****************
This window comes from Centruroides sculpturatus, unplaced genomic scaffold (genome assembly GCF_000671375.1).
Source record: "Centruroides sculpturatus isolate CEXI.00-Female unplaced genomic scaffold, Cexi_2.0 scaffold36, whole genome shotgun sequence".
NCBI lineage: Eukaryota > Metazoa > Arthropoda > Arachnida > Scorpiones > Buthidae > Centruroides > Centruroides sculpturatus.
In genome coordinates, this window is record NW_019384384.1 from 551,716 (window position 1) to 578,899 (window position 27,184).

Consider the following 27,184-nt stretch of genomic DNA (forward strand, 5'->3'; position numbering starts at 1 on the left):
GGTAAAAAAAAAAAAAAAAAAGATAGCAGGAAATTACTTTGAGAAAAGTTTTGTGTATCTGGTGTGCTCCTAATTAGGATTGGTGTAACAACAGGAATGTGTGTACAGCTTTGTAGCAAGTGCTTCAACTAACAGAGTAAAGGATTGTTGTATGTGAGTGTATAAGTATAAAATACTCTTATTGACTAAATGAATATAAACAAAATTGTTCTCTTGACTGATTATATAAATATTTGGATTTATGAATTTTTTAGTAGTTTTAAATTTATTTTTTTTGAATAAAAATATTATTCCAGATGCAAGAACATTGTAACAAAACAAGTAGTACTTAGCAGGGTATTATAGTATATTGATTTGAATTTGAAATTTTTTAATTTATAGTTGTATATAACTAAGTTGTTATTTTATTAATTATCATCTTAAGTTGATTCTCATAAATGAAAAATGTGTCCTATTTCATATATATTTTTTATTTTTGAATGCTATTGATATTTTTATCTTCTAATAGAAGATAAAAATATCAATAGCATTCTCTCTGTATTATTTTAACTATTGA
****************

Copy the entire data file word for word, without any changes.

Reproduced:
This window comes from Centruroides sculpturatus, unplaced genomic scaffold (genome assembly GCF_000671375.1).
Source record: "Centruroides sculpturatus isolate CEXI.00-Female unplaced genomic scaffold, Cexi_2.0 scaffold36, whole genome shotgun sequence".
NCBI lineage: Eukaryota > Metazoa > Arthropoda > Arachnida > Scorpiones > Buthidae > Centruroides > Centruroides sculpturatus.
In genome coordinates, this window is record NW_019384384.1 from 551,716 (window position 1) to 578,899 (window position 27,184).

Consider the following 27,184-nt stretch of genomic DNA (forward strand, 5'->3'; position numbering starts at 1 on the left):
GGTAAAAAAAAAAAAAAAAAAGATAGCAGGAAATTACTTTGAGAAAAGTTTTGTGTATCTGGTGTGCTCCTAATTAGGATTGGTGTAACAACAGGAATGTGTGTACAGCTTTGTAGCAAGTGCTTCAACTAACAGAGTAAAGGATTGTTGTATGTGAGTGTATAAGTATAAAATACTCTTATTGACTAAATGAATATAAACAAAATTGTTCTCTTGACTGATTATATAAATATTTGGATTTATGAATTTTTTAGTAGTTTTAAATTTATTTTTTTTGAATAAAAATATTATTCCAGATGCAAGAACATTGTAACAAAACAAGTAGTACTTAGCAGGGTATTATAGTATATTGATTTGAATTTGAAATTTTTTAATTTATAGTTGTATATAACTAAGTTGTTATTTTATTAATTATCATCTTAAGTTGATTCTCATAAATGAAAAATGTGTCCTATTTCATATATATTTTTTATTTTTGAATGCTATTGATATTTTTATCTTCTAATAGAAGATAAAAATATCAATAGCATTCTCTCTGTATTATTTTAACTATTGA